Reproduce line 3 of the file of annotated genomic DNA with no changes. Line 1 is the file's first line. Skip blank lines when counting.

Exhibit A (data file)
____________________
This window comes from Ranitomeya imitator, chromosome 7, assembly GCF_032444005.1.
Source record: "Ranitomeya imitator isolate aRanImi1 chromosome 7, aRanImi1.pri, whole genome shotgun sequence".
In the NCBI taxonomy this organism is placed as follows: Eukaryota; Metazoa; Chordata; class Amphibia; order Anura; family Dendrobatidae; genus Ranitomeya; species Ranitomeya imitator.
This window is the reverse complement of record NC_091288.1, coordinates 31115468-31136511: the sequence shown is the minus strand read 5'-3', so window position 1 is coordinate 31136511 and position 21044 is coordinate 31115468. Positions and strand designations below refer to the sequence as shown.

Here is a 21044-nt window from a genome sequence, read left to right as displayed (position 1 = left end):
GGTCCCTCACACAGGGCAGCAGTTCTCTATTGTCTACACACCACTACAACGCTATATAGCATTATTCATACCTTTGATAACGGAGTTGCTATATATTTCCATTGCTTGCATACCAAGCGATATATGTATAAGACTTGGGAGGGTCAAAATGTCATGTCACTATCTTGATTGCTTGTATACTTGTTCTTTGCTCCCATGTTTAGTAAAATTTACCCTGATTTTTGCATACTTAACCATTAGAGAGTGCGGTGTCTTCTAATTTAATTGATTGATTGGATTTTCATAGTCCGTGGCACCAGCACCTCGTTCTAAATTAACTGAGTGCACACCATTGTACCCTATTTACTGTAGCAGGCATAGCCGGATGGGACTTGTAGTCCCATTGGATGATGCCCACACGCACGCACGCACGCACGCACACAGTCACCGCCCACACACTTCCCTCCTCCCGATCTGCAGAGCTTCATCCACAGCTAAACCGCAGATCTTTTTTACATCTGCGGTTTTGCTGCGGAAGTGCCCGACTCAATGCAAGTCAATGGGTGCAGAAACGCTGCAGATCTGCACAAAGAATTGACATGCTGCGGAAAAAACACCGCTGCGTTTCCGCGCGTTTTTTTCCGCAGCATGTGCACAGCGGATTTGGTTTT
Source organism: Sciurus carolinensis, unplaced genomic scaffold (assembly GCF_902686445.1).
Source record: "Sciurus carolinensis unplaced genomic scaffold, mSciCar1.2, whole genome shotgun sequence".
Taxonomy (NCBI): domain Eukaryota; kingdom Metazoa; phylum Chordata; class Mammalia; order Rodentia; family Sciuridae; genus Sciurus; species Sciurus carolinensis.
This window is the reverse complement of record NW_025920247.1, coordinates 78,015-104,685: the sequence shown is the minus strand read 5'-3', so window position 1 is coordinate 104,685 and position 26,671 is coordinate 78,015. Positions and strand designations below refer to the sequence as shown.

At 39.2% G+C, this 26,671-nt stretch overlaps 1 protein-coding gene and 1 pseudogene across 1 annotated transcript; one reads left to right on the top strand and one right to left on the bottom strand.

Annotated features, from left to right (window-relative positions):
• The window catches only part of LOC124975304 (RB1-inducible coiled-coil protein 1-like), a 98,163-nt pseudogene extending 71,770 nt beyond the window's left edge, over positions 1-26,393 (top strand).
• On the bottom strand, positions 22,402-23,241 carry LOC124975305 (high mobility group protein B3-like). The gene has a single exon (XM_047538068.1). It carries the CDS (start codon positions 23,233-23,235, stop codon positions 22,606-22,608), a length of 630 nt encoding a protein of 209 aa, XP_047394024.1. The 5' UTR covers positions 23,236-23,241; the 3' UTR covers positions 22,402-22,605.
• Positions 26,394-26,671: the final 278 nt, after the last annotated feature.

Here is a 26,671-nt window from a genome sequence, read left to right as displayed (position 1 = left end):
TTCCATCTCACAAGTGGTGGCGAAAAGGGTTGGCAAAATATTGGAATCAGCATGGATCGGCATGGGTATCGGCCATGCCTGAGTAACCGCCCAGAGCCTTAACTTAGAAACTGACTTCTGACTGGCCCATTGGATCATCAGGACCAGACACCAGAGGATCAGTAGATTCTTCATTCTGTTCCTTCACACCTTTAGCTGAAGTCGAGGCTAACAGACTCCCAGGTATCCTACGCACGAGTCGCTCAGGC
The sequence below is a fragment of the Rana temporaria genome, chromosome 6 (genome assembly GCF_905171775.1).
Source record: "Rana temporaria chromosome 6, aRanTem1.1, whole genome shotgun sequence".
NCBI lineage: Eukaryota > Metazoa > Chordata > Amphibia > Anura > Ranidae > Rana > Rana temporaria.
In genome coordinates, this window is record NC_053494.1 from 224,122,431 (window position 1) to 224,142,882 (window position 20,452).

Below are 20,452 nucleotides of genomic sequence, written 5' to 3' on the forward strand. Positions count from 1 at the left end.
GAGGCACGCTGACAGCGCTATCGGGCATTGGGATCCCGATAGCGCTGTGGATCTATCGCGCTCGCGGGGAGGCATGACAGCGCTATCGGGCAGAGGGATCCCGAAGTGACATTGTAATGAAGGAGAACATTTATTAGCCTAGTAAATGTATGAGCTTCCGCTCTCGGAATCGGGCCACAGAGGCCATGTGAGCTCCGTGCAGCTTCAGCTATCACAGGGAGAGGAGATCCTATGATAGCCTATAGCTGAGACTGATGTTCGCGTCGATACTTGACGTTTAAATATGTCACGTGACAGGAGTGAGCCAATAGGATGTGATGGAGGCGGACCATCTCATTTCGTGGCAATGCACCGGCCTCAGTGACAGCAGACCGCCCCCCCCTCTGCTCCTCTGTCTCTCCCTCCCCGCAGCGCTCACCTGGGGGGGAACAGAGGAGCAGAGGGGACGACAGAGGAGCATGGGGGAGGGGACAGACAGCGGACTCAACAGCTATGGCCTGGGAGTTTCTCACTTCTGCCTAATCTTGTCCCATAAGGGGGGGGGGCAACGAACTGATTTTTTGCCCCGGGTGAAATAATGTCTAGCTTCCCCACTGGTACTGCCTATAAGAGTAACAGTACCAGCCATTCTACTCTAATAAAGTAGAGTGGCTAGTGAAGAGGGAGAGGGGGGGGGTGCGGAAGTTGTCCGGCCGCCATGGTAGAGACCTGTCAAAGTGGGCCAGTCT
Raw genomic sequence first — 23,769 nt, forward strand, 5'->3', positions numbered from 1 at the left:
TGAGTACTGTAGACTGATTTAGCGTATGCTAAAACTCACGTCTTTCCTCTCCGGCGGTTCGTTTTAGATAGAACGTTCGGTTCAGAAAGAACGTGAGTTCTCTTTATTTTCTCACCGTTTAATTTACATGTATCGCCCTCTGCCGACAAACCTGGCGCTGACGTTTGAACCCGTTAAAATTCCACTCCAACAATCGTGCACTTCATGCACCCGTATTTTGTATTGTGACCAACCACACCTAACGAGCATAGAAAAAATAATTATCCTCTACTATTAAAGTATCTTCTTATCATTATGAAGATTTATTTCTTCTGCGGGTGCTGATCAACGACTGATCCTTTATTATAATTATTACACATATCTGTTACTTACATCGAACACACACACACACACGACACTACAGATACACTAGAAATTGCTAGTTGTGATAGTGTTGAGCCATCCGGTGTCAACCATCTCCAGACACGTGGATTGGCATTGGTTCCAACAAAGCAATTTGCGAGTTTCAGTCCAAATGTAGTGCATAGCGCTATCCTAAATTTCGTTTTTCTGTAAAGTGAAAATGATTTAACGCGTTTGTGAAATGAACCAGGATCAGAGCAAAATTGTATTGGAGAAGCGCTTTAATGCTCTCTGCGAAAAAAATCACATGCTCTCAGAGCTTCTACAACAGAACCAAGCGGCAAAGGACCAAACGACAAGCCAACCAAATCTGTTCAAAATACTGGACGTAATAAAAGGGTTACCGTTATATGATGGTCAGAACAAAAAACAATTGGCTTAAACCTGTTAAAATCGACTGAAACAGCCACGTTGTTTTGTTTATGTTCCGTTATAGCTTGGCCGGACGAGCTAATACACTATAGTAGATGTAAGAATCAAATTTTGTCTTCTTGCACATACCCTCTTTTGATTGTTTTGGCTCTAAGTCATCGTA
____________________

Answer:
In the NCBI taxonomy this organism is placed as follows: Eukaryota; Metazoa; Chordata; class Amphibia; order Anura; family Dendrobatidae; genus Ranitomeya; species Ranitomeya imitator.